Huntington Superintendent Polansky Discusses Tax Cap Law
A new state law that caps increases in property tax levies could require more than $1.5 million in future spending cuts in the Huntington School District, according to a recent in-depth presentation by district executives.
Superintendent James W. Polansky and Assistant Superintendent David H. Grackin utilized a PowerPoint presentation to explain the intricacies of the tax cap law and how maximum allowable tax levy increases are required to be calculated. Officials also outlined the current financial condition of the Huntington School District and the amount of monies held in various reserve funds.
The presentation was made during the Huntington School Board’s Dec. 5 meeting in the Jack Abrams School auditorium. Mr. Polansky explained the difference between the tax levy (amount of dollars collected from taxpayers) and the tax rate (the individual dollar rate per $100 of assessed valuation used to calculate tax bills).
The new tax cap law provides for the following:
- School districts may not adopt a budget that requires a tax levy exceeding the previous year’s levy by more than two percent plus exclusions or one percent plus the rate of inflation plus exclusions, whichever is less.
- The rate of inflation is determined by the average increase in the monthly consumer price index for the 12-month period ending six months prior to the start of the fiscal year.
- For the fiscal year beginning July 1, 2012, the CPI period ends December 31, 2011. The pertinent figure will be released on January 19, 2012. The current figure is in the range of 3.5 percent.
Mr. Polansky took trustees and residents attending the meeting through the eight step calculation that must be used to determine the maximum allowable increase in the tax levy. Items such as payments in lieu of taxes (PILOTs), legal judgments, excessive increases in the contribution rates of the state pension systems and tax base growth are all factored into the calculation.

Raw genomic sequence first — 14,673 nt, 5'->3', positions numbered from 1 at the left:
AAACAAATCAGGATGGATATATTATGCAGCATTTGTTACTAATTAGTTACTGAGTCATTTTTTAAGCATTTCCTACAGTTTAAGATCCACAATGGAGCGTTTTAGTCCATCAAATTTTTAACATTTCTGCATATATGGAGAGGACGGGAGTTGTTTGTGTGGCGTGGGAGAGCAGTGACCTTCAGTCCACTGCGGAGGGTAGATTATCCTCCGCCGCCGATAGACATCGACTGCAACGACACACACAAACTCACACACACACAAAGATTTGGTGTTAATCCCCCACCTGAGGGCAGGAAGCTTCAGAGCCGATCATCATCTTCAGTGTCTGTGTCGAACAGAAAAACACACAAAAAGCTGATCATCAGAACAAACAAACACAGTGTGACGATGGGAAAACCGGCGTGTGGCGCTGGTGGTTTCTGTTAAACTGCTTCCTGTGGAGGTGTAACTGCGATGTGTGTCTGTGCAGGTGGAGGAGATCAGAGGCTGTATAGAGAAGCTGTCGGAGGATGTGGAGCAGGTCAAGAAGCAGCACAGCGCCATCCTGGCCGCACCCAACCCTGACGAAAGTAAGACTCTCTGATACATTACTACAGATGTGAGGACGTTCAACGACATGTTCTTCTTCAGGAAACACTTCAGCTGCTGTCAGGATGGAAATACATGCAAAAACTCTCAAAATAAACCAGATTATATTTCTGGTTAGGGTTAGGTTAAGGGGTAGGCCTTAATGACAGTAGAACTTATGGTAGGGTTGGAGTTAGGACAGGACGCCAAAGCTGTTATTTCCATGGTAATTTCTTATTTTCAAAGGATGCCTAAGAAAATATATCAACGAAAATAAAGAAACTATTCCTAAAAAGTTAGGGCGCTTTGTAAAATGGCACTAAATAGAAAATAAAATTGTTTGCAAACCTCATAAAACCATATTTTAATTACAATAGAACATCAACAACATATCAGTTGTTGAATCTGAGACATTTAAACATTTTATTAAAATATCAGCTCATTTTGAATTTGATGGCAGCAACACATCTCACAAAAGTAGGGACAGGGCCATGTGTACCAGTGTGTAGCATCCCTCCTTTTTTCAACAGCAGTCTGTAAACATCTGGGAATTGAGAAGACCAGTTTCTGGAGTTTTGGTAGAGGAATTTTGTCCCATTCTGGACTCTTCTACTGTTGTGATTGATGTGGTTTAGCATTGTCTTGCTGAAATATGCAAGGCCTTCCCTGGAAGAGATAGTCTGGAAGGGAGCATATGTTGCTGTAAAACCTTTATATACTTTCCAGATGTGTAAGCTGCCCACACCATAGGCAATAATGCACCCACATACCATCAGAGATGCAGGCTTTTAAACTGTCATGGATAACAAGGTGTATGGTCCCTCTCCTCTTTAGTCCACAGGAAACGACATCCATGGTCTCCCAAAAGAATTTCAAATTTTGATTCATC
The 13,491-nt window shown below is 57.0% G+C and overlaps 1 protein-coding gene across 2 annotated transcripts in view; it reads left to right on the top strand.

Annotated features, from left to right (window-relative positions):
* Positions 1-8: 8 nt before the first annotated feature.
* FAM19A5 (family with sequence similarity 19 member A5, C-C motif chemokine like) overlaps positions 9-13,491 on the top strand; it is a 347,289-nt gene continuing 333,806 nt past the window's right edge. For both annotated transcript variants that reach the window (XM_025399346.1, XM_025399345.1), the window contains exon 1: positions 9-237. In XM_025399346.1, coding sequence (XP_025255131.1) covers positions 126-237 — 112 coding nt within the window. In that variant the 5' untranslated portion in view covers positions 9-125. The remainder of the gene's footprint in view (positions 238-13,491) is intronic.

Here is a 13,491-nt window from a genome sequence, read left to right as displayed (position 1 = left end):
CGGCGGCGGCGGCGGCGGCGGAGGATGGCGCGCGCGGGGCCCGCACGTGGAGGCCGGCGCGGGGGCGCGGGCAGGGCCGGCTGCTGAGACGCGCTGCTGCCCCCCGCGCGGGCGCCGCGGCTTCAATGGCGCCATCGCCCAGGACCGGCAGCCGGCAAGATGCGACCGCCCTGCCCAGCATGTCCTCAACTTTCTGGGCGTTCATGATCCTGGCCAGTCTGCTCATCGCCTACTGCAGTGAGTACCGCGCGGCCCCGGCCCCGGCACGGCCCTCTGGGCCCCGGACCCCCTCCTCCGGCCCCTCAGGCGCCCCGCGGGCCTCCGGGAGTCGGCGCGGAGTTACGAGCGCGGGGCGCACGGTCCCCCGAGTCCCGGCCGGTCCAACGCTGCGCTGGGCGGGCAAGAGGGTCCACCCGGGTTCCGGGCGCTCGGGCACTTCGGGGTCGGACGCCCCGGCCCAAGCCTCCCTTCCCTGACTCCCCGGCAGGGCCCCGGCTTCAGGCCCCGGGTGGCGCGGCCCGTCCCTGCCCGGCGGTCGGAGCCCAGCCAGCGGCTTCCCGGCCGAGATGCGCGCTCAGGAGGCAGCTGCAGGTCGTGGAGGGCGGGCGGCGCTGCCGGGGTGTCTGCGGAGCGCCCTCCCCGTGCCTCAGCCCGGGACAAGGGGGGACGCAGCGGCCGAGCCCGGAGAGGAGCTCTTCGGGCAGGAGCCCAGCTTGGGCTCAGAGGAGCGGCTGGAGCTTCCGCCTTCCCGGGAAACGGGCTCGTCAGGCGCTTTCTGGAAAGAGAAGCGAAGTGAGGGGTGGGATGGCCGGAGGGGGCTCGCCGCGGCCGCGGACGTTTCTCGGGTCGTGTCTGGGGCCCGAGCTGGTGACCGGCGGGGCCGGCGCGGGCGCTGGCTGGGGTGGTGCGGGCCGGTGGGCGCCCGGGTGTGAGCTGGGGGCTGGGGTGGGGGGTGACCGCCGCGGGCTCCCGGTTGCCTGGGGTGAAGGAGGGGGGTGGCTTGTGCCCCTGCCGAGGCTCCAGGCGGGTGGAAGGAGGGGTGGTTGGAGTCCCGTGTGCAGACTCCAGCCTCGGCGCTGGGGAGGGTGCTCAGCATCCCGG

Going step-by-step through a calculation worksheet flashed up on a large screen, Mr. Polansky said the current estimate indicates the Huntington School District could increase its tax levy by a maximum amount of 2.41 percent for the 2012/13 fiscal year with approval by a simple voter majority.
“Please note that this presentation and worksheet demonstrate the allowable 2012-2013 tax levy limit calculation based on the requirements and exclusions permitted by the state,” Mr. Polansky said. “The initial estimate indicates an allowable $2.3 million increase in the tax levy from this year to next with a simple majority vote. Certain figures are yet to be released that may change this estimate.”
School districts are forbidden to increase their tax levy by more than the state cap unless a super majority of 60 percent of voting residents approve. The tax cap means the Huntington School District will be challenged to improve student performance levels while working with increasingly fewer financial resources, Mr. Polansky said.
Mr. Grackin highlighted various fiscal issues facing the district and explained the seven reserve funds the district maintains. The funds hold a combined total of $16,031,301, the largest of which is the capital reserve fund in which rests $5,309,967. The reserve funds consist of surplus monies from the general school budget that have been specifically set aside over the years.
Capital reserve fund monies can only be expended with voter approval. The existence of the fund has allowed the district to complete a variety of projects without needing to sell bonds and assume debt.
“It is important to note that there will be numerous discussions between now and April to determine Huntington’s 2012/13 budget strategy – a strategy that will address both fiscal and educational concerns,” Mr. Polansky.